Upgrade Options

In considering the MSRs’ role in a power uprate programme, there are several approaches to evaluate. Each approach is viable, but the choice depends on ownership circumstances and the particular nuclear power plant’s type, age, specific needs, and uprate targets. They are:

Existing MSR refurbishment

Here, the functioning internals – reheaters and moisture separation systems – are selectively replaced by advanced-technology components within the existing internal MSR structure. While this is probably the least expensive approach, it produces

less than full utilisation of modern MSR technology.

The recent Hatch 8% power uprate programme was an interesting case in point. Here, the cost of extensive HP turbine modification was reduced by routing added uprate cycle steam flow directly to the MSRs’ HP reheaters. This, of course, greatly increased LP turbine superheat, increasing MWe output and minimising LP turbine moisture-induced blade erosion.

Full MSR internals

redesign and reconstruction

Where the reconstruction approach is indicated, the existing MSR shells are completely gutted. Advanced MSR component technology and improved structural design can be used to produce maximum MWe gain through near-100% moisture separation, minimum TTD (resulting in maximum superheat to the LP turbine) and lowest attainable pressure drop. The recent project at Korea Electric Power’s Kori 3 and 4 is an example. Here, TTDs have been reduced from 31.8°C to 4.5°C and 8MWe gains were achieved in each unit.

Complete MSR vessel replacement

As well as using modern MSR technology, entirely replacing the MSR vessel allows the MSR shell size to be optimised. This approach is particularly attractive where excessive internal steam velocities have produced flow-assisted corrosion (FAC) damage. This was the case at the recent MSR replacement project for Virginia Power’s North Anna 2. In such a case while cross-around cycle-steam piping centrelines can be maintained, as they were at North Anna 2, other, smaller-bore piping connections have to be relocated.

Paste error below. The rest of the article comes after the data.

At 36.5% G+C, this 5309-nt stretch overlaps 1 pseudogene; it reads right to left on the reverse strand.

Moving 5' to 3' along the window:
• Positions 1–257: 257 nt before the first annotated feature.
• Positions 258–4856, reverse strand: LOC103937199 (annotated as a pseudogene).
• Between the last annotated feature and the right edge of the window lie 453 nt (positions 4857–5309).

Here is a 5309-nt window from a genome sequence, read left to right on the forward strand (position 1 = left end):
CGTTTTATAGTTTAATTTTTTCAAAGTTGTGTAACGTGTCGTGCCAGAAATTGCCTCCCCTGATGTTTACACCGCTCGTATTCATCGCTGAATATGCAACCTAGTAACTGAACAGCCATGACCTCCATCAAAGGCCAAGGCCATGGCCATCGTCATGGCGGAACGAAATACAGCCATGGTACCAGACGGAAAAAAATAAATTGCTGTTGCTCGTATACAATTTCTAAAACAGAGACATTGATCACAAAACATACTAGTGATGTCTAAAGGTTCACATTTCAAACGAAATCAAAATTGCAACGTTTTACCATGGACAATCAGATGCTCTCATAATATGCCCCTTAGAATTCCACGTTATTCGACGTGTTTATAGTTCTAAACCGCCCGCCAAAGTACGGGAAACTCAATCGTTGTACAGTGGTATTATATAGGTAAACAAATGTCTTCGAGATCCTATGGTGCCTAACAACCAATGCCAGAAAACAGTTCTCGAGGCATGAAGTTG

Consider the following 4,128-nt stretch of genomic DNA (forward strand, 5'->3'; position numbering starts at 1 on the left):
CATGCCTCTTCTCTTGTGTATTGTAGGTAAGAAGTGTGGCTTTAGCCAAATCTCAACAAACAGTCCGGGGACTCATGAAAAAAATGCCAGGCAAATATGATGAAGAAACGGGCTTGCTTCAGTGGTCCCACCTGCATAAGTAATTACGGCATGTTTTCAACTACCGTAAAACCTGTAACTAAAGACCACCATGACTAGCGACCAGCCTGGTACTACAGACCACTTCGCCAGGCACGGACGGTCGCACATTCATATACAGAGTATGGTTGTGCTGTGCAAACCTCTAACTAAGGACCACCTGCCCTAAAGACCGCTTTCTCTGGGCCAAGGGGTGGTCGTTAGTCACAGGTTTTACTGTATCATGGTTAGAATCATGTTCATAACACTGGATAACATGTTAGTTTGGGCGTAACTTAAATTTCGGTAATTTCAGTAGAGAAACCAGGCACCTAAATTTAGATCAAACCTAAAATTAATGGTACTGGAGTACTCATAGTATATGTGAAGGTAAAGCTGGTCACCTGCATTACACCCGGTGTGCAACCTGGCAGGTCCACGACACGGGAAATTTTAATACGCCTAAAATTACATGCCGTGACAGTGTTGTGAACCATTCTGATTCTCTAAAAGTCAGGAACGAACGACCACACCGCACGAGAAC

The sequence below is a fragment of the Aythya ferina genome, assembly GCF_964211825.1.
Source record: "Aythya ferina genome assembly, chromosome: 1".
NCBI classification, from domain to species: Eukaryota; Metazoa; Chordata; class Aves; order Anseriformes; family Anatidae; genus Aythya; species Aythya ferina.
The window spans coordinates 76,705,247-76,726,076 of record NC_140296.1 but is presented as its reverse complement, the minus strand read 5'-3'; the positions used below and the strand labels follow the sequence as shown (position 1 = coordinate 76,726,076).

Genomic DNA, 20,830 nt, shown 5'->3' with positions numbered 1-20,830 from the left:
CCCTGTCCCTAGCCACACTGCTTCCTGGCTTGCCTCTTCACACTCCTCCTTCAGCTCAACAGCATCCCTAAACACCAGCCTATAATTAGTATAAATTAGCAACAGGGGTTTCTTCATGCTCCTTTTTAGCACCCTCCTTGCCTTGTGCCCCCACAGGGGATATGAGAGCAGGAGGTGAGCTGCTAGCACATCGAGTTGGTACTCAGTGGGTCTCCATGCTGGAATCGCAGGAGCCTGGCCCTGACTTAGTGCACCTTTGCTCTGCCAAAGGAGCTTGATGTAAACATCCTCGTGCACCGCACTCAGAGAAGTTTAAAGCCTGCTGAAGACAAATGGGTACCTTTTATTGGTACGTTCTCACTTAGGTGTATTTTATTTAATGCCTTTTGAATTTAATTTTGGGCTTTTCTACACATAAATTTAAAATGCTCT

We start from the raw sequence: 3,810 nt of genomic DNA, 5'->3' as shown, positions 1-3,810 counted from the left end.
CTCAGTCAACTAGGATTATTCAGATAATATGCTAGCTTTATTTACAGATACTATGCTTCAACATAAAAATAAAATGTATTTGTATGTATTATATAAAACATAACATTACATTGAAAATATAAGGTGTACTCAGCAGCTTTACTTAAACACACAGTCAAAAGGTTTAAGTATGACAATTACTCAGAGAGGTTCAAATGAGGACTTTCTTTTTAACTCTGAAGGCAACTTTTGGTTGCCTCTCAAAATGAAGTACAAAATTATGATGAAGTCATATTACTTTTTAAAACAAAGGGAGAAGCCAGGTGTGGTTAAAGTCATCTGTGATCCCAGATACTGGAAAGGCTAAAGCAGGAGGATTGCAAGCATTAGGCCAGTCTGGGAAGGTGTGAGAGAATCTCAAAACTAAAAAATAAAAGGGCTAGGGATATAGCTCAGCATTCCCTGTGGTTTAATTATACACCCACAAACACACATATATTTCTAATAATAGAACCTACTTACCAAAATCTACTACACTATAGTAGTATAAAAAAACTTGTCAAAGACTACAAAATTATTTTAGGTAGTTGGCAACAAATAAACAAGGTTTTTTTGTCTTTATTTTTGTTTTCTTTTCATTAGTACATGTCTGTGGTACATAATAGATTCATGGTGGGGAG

Upgrading MSRs to meet plant uprate needs breaks down into two basic classifications: rectifying existing MSR performance and reliability problems; and enhancing MSR thermohydraulic performance.

Rectification includes eliminating mechanical and/or structural failures due to thermally–induced cracks and distortions in key internal support elements and reheater tubing. These past failures can now be overcome through the use of a flexible tube-support system that allows for controlled, intermittent relief of mismatched thermal expansions between hotter reheater tubes and progressively cooler shrouding side plates. This design concept employs a slide-plate so that the sealed sideplates can automatically adjust – in plane – to tube and structural thermal expansions without restraining the tubes or damaging the plates themselves.